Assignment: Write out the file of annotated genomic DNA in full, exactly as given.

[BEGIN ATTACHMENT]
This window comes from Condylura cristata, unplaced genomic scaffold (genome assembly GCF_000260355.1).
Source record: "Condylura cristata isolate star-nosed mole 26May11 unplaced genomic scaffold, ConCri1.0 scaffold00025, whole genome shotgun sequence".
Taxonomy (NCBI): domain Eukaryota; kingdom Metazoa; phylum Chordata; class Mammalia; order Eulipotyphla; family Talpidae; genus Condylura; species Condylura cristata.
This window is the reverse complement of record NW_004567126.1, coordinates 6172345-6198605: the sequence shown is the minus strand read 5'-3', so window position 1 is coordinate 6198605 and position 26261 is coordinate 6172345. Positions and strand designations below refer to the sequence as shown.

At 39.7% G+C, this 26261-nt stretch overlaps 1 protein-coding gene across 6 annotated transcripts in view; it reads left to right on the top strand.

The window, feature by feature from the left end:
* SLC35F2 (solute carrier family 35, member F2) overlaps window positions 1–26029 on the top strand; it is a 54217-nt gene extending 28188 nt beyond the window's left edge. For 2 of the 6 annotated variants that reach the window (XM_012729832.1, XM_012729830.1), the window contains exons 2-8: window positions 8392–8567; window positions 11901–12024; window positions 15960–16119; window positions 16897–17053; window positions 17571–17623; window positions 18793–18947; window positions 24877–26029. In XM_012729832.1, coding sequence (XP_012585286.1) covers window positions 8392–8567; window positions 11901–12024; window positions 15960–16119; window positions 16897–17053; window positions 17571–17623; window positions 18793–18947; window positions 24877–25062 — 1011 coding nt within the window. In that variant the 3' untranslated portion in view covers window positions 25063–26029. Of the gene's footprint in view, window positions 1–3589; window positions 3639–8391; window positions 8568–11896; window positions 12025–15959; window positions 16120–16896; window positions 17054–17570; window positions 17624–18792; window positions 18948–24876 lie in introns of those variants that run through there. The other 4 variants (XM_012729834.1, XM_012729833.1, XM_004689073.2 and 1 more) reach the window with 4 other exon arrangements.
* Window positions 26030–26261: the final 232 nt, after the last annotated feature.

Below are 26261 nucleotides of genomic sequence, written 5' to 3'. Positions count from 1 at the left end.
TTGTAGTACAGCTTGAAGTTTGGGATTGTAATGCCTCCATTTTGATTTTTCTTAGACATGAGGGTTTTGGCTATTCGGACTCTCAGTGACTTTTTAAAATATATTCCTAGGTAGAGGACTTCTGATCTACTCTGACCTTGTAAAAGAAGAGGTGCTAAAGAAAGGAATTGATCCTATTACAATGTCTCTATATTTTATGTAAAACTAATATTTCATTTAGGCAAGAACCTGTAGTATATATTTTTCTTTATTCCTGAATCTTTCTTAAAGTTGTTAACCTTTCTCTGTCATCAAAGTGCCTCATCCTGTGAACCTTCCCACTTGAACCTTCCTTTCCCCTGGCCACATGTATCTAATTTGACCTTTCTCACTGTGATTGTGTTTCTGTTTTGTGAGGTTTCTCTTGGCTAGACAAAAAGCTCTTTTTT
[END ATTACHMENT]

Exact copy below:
This window comes from Condylura cristata, unplaced genomic scaffold (genome assembly GCF_000260355.1).
Source record: "Condylura cristata isolate star-nosed mole 26May11 unplaced genomic scaffold, ConCri1.0 scaffold00025, whole genome shotgun sequence".
Taxonomy (NCBI): domain Eukaryota; kingdom Metazoa; phylum Chordata; class Mammalia; order Eulipotyphla; family Talpidae; genus Condylura; species Condylura cristata.
This window is the reverse complement of record NW_004567126.1, coordinates 6172345-6198605: the sequence shown is the minus strand read 5'-3', so window position 1 is coordinate 6198605 and position 26261 is coordinate 6172345. Positions and strand designations below refer to the sequence as shown.

At 39.7% G+C, this 26261-nt stretch overlaps 1 protein-coding gene across 6 annotated transcripts in view; it reads left to right on the top strand.

The window, feature by feature from the left end:
* SLC35F2 (solute carrier family 35, member F2) overlaps window positions 1–26029 on the top strand; it is a 54217-nt gene extending 28188 nt beyond the window's left edge. For 2 of the 6 annotated variants that reach the window (XM_012729832.1, XM_012729830.1), the window contains exons 2-8: window positions 8392–8567; window positions 11901–12024; window positions 15960–16119; window positions 16897–17053; window positions 17571–17623; window positions 18793–18947; window positions 24877–26029. In XM_012729832.1, coding sequence (XP_012585286.1) covers window positions 8392–8567; window positions 11901–12024; window positions 15960–16119; window positions 16897–17053; window positions 17571–17623; window positions 18793–18947; window positions 24877–25062 — 1011 coding nt within the window. In that variant the 3' untranslated portion in view covers window positions 25063–26029. Of the gene's footprint in view, window positions 1–3589; window positions 3639–8391; window positions 8568–11896; window positions 12025–15959; window positions 16120–16896; window positions 17054–17570; window positions 17624–18792; window positions 18948–24876 lie in introns of those variants that run through there. The other 4 variants (XM_012729834.1, XM_012729833.1, XM_004689073.2 and 1 more) reach the window with 4 other exon arrangements.
* Window positions 26030–26261: the final 232 nt, after the last annotated feature.

Below are 26261 nucleotides of genomic sequence, written 5' to 3'. Positions count from 1 at the left end.
TTGTAGTACAGCTTGAAGTTTGGGATTGTAATGCCTCCATTTTGATTTTTCTTAGACATGAGGGTTTTGGCTATTCGGACTCTCAGTGACTTTTTAAAATATATTCCTAGGTAGAGGACTTCTGATCTACTCTGACCTTGTAAAAGAAGAGGTGCTAAAGAAAGGAATTGATCCTATTACAATGTCTCTATATTTTATGTAAAACTAATATTTCATTTAGGCAAGAACCTGTAGTATATATTTTTCTTTATTCCTGAATCTTTCTTAAAGTTGTTAACCTTTCTCTGTCATCAAAGTGCCTCATCCTGTGAACCTTCCCACTTGAACCTTCCTTTCCCCTGGCCACATGTATCTAATTTGACCTTTCTCACTGTGATTGTGTTTCTGTTTTGTGAGGTTTCTCTTGGCTAGACAAAAAGCTCTTTTTT